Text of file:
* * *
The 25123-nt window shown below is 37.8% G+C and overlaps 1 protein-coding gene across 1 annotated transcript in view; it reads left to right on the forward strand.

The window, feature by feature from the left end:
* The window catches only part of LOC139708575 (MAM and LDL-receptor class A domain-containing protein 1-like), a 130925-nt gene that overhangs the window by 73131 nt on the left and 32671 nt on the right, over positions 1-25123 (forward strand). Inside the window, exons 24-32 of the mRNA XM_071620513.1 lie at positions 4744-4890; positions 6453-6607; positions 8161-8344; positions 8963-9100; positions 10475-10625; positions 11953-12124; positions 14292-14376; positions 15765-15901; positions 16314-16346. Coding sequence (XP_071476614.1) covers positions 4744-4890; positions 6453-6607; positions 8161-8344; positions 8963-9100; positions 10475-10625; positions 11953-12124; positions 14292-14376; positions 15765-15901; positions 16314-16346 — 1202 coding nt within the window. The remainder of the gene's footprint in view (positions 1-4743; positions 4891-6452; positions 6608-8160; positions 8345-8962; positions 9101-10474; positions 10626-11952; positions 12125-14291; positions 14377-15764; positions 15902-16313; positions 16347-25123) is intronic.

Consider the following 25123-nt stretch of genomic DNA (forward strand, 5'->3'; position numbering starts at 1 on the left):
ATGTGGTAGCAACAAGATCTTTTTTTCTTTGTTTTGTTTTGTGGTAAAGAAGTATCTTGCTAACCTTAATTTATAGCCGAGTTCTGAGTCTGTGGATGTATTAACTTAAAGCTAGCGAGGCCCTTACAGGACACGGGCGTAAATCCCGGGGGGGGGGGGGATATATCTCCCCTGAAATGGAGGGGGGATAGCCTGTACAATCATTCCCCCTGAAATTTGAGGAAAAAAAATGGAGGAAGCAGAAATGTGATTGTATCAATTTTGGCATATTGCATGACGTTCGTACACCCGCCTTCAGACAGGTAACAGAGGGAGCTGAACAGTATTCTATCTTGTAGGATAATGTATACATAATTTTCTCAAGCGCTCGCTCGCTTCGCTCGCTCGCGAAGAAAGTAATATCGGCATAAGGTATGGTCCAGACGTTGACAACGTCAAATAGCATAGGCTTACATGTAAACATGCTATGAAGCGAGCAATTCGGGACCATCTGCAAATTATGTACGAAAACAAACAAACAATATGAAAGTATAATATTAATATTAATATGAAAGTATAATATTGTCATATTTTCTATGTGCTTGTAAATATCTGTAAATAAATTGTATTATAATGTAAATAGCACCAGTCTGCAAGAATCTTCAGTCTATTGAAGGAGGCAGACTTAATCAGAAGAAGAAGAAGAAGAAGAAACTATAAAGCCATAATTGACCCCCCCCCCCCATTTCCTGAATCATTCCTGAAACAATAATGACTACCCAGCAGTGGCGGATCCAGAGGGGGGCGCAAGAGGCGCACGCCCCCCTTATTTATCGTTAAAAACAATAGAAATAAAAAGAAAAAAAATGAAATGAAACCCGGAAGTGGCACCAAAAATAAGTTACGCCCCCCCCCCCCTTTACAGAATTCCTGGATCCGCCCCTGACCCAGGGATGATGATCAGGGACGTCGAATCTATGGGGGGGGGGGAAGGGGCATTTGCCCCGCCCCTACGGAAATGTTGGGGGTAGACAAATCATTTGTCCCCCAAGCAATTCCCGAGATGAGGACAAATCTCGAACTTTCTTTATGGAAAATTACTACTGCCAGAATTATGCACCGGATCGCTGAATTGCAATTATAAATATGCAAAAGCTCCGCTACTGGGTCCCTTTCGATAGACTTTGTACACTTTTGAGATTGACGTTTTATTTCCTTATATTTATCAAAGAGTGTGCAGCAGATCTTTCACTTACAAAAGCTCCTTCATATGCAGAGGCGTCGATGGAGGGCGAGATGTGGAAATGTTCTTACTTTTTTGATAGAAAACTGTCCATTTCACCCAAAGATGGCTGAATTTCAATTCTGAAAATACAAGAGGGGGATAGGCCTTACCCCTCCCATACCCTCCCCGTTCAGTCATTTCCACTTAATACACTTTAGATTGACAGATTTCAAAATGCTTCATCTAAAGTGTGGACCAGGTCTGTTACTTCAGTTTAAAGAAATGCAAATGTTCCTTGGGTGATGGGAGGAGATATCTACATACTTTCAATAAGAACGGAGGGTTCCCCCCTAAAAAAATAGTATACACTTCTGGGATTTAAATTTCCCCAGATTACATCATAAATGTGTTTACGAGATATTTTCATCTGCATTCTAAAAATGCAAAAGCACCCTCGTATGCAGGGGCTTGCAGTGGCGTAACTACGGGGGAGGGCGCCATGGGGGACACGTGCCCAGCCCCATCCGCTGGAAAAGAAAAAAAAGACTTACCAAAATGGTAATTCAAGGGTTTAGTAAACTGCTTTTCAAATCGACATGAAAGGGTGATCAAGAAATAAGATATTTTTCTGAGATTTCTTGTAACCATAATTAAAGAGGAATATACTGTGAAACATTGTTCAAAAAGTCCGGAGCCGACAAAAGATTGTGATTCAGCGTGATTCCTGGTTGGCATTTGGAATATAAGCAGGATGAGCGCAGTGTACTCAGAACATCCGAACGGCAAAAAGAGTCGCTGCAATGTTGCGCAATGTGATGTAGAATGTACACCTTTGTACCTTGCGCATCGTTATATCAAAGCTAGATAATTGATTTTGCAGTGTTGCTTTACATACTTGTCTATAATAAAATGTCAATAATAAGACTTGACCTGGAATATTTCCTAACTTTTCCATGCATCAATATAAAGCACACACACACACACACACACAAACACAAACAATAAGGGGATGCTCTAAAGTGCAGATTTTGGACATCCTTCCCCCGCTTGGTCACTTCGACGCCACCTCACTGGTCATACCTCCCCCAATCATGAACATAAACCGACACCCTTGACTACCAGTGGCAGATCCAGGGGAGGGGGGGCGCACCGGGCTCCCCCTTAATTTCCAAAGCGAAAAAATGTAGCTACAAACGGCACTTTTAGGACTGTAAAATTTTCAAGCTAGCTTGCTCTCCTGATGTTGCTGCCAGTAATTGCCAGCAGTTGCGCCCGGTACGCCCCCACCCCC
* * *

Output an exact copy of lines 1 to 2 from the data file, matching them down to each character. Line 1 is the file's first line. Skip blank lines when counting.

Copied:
The 25123-nt window shown below is 37.8% G+C and overlaps 1 protein-coding gene across 1 annotated transcript in view; it reads left to right on the forward strand.

The window, feature by feature from the left end: